Strong Spam Filters
Obviously, if you can keep spam out, you can save yourself more than a few headaches. Spam is digital junk mail. It can also refer to junk texts and calls. The point is that it sometimes includes links that activate breaches in security and lock up computers, so that people lose access to private and vital information. It can also incapacitate your ability to work. Strong filters to identify spam before anyone encounters it and could accidentally click on something are important parts of a security strategy.

Be Prepared for Paycheck Hiccups
Business Insider suggests being ready to switch to paper paychecks if necessary. You can also issue baseline checks to employees for the hours they previously worked and adjust down the road. The point is that you never want to be in the position of relying solely on technology to dole out paychecks to workers.

Unfortunately, even if you take all these precautions and more, you may still get hacked. Nothing is foolproof. So, you should have a backup plan, take preventative measures, assess risk, prepare for the worst, and hope for the best.


The Tipping Point: The Subtle Psychology and Economics of Taxi Fares

From 2009 to 2013, Kwabena Donkor drove a taxicab through the heart of New York City to pay for college. It was a perfect stint while attending school, he recalls, because he wasn’t tied to a 9-to-5 that might keep him from an economics exam. It was during these trips that a seed for his recent scholarship was planted. “The personal experience helped me to ask questions beyond what one would just sit down and think abstractly about,” he says.

It always fascinated Donkor that even an uncomfortable or negative interaction with a passenger didn’t seem to affect whether and how much they tipped him. Why was that? He also began to wonder: Why do people even tip to begin with?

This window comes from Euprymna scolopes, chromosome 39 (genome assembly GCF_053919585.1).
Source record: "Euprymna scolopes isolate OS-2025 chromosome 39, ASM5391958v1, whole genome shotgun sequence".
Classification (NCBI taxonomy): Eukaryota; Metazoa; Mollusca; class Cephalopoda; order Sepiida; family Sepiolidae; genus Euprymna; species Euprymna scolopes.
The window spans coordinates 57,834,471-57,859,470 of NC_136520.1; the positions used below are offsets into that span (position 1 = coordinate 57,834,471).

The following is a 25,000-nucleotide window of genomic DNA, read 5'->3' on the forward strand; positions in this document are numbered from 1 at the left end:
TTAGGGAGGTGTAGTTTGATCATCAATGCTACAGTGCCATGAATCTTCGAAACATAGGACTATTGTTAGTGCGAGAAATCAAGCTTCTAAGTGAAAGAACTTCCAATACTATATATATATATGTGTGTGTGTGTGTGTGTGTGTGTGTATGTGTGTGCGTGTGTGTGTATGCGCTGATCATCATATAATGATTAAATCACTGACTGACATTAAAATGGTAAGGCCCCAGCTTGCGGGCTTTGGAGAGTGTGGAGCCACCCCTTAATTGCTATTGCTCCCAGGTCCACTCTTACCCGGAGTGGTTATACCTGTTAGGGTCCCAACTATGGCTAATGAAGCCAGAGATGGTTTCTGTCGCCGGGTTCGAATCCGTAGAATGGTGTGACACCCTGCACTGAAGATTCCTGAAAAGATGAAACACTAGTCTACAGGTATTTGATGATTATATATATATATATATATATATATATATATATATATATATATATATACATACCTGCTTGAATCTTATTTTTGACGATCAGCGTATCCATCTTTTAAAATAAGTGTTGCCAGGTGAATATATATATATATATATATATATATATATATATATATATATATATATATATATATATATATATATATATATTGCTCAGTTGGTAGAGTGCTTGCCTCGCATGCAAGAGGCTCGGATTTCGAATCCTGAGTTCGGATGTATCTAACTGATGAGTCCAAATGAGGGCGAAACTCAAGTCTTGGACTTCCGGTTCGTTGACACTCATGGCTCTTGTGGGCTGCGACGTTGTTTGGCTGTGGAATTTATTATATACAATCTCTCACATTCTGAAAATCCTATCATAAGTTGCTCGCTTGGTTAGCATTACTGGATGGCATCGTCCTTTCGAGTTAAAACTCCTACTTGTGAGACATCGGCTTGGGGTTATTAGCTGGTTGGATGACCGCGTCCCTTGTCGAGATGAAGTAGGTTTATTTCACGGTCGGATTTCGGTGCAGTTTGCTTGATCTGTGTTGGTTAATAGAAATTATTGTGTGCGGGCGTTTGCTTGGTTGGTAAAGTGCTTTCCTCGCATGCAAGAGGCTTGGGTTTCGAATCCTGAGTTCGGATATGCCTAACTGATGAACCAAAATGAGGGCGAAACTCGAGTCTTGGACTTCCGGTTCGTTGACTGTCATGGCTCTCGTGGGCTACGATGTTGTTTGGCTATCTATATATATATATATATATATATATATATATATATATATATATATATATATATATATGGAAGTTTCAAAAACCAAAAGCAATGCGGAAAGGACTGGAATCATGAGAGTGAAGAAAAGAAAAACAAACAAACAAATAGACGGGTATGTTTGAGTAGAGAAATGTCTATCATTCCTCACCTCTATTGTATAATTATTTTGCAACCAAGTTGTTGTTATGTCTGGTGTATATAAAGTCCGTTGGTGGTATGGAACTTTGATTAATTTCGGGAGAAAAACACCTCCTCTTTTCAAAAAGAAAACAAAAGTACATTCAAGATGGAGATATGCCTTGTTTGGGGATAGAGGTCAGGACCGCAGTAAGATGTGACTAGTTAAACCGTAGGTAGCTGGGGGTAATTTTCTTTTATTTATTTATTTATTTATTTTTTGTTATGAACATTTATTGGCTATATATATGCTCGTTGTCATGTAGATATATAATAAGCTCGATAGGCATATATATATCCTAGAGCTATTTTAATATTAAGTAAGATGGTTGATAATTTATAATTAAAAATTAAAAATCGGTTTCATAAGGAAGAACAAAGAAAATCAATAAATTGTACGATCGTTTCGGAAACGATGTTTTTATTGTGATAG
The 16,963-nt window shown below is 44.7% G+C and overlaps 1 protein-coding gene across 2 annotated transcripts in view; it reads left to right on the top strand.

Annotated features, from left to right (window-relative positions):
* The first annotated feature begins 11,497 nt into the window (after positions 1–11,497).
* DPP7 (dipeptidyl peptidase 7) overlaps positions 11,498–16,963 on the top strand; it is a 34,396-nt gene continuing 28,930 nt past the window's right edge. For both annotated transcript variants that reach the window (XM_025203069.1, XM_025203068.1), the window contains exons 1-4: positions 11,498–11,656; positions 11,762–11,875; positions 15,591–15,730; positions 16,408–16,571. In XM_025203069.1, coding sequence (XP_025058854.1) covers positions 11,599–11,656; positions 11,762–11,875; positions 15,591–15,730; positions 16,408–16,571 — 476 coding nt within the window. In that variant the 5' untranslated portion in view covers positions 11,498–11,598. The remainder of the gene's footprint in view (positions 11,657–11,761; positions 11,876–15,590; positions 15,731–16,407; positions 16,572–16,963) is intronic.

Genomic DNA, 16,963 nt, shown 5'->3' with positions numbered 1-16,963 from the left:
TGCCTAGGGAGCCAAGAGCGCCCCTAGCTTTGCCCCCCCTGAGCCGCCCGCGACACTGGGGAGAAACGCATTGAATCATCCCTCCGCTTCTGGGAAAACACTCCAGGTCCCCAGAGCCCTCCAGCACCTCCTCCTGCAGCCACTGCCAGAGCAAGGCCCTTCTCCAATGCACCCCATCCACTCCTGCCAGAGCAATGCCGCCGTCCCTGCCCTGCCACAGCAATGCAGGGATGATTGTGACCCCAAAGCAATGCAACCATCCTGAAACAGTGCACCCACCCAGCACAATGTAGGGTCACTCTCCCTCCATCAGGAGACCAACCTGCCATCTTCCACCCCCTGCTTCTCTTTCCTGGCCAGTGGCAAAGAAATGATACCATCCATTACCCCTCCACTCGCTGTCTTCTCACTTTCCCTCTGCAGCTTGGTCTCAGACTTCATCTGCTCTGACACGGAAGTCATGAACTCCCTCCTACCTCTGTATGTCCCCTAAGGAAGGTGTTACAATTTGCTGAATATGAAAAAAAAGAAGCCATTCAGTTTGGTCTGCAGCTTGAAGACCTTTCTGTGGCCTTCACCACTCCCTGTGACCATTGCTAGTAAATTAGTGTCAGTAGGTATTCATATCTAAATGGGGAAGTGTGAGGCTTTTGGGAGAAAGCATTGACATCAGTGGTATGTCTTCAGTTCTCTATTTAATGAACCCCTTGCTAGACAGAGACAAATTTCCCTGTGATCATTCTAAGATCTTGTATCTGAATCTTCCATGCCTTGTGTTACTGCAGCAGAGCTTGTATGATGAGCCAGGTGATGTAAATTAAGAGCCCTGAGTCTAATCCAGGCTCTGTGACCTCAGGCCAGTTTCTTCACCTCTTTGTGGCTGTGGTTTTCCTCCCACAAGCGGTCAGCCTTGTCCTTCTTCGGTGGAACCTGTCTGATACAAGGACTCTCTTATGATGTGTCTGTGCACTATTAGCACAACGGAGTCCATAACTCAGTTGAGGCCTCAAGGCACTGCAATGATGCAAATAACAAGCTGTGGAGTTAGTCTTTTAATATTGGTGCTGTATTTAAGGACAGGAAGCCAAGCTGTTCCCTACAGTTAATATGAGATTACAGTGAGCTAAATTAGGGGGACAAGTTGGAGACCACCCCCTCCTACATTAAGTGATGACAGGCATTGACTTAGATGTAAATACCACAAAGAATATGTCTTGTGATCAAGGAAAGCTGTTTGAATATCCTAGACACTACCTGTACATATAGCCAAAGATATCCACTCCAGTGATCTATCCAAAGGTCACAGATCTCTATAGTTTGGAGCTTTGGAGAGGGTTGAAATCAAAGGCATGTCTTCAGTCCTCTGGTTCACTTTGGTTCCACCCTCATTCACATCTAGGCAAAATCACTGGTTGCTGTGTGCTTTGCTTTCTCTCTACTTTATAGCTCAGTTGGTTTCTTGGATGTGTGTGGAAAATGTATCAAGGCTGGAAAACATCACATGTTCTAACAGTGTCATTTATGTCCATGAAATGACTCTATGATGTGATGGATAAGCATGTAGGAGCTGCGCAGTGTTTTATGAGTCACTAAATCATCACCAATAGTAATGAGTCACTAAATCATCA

“The behavior of tipping in NYC cabs is not rational according to traditional economic models,” explains Donkor, now an assistant professor of marketing at Stanford Graduate School of Business. Classical economics assumes that customers are rational and self-interested. Yet the choice to pay for a service and then give something extra to the service provider is not exactly that. Some studies indicate that people engage in tipping to increase the likelihood of better service in the future. But in New York, where there were more than 11,000 yellow cabs before the pandemic, the chances of getting the same driver twice are very low.

Looking for another way to explain passengers’ decision to tip, Donkor turned to behavioral economics and its focus on social norms. “Tipping is not obligatory but discretionary. But because this norm exists, people don’t avoid it,” Donkor says. In a recent working paper, Donkor uses theoretical and empirical analysis to quantify the economic value of tipping in New York’s yellow cabs. “We know norms matter, but by how much? How do we figure out how binding it is?” he asks.

A Fare Share